The New Role of Stores

In-store shopping is never going out of style. In a world dominated by technology, in-store shopping almost feels primal, like a refreshing shift from the online world that we grew especially accustomed to during the pandemic. The impact of stores must be reimagined. Customers seek a unified shopping experience when they are online and offline. 

Consumer Trends

Shoppers gravitate to the in-store experience for ease, speed, and the ability to engage with the items they are considering purchasing. Stores open up the possibility of meeting all of these desires and exceeding expectations.

By integrating technologically-forward shopping modalities with the in-store experience, retailers are able to provide the convenience and flexibility that their shoppers seek. To stay relevant, retailers must adopt the omnichannel features that consumers have come to expect. BOPIS/BORIS (buy online pickup in store, buy online return in store), Endless Aisle, self-checkout, and mobile POS are all examples of shopping experiences that enhance the in-store experience by decreasing friction and increasing customer service.

BOPIS has seen a dramatic increase since the beginning of the pandemic. 2020 BOPIS orders grew by 106.9% over 2019, with forecasts predicting it will continue to grow steadily by 15% annually. Consumers have undoubtedly come to expect smooth BOPIS operations at stores. Lowe’s took BOPIS to the next level by implementing self-service lockers at over 1,700 stores so customers can scan a barcode to expedite their transaction process. Nordstrom launched Nordstrom Local locations, which doesn’t sell merchandise but instead offers services including pickup for online orders. Target’s website allows customers to filter website inventory by what is available for pickup immediately. Kohl’s requires a minimum purchase amount for shipping, whereas BOPIS orders are free and can be fulfilled within an hour. Many retailers designate BOPIS parking spots to prioritize these customers and make online ordering even more appealing.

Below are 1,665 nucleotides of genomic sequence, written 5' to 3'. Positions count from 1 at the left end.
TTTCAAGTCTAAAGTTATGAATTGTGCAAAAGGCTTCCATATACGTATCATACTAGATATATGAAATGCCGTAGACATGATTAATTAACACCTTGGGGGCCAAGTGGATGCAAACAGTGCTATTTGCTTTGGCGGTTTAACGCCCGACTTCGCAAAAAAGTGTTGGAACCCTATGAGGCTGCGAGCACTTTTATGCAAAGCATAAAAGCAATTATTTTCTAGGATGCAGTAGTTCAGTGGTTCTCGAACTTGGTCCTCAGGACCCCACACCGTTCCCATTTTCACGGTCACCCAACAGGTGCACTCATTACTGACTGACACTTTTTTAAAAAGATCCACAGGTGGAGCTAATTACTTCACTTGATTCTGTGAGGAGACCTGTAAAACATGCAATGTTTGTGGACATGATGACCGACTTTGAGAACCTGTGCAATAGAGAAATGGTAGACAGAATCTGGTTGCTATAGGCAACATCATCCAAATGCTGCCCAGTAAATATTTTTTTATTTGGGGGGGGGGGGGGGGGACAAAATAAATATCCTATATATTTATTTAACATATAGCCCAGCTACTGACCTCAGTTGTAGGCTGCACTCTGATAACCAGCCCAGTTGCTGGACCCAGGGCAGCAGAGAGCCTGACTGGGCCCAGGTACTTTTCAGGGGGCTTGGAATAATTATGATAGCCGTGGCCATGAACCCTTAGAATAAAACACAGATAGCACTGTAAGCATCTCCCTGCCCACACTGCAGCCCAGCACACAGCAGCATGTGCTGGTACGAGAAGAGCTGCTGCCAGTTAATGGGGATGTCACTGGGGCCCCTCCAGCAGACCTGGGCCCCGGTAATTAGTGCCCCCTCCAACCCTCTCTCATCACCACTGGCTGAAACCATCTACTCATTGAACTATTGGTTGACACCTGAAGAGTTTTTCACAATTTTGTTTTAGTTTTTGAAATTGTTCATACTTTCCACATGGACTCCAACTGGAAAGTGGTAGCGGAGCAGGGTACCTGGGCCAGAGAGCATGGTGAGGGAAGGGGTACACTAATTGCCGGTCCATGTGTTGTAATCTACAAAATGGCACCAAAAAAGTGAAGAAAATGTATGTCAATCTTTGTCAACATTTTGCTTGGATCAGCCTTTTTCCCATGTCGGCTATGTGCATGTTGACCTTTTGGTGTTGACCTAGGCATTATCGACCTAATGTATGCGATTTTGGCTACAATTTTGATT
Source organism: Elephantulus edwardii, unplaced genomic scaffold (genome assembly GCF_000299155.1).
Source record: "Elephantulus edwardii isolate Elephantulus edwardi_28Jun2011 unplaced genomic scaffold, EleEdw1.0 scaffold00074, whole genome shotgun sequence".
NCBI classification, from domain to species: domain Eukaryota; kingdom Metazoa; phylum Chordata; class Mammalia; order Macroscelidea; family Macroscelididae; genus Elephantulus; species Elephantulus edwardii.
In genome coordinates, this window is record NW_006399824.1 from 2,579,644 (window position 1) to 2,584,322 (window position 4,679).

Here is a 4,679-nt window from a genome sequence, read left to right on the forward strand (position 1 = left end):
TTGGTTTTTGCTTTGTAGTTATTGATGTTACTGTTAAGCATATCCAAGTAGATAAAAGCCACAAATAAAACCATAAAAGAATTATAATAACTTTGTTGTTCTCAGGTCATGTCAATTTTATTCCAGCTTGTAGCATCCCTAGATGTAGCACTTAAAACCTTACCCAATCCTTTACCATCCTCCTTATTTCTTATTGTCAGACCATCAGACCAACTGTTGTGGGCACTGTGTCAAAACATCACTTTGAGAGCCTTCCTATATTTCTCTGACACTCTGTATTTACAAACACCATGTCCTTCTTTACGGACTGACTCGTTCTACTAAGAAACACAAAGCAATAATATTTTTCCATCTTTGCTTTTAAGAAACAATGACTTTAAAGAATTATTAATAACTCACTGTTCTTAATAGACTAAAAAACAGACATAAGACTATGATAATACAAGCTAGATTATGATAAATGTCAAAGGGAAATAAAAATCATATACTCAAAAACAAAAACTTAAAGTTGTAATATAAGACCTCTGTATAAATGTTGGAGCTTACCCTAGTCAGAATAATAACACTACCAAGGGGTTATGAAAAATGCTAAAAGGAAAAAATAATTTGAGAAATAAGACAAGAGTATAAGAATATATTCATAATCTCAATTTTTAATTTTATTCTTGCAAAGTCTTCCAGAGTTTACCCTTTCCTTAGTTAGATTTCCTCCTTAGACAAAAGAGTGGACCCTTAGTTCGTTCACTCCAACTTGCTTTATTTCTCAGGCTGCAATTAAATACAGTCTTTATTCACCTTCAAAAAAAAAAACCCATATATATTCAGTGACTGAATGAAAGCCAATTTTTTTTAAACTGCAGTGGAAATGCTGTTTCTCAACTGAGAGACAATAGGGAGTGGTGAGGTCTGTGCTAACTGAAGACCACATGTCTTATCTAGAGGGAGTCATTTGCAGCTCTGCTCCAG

Endless aisle gives retailers the opportunity to save the sale when an item is out of stock. Out-of-stock scenarios are the catalyst for a shopper purchasing an item from a competitor. According to Digital Commerce 360, upon visiting a store and finding a product they want is out of stock, 17% of U.S. online adults say they would use their mobile devices to make an immediate purchase at a competitor’s website; 37% say they will buy that item from an online retailer when they get home and 35% say they will go to a different store to buy it.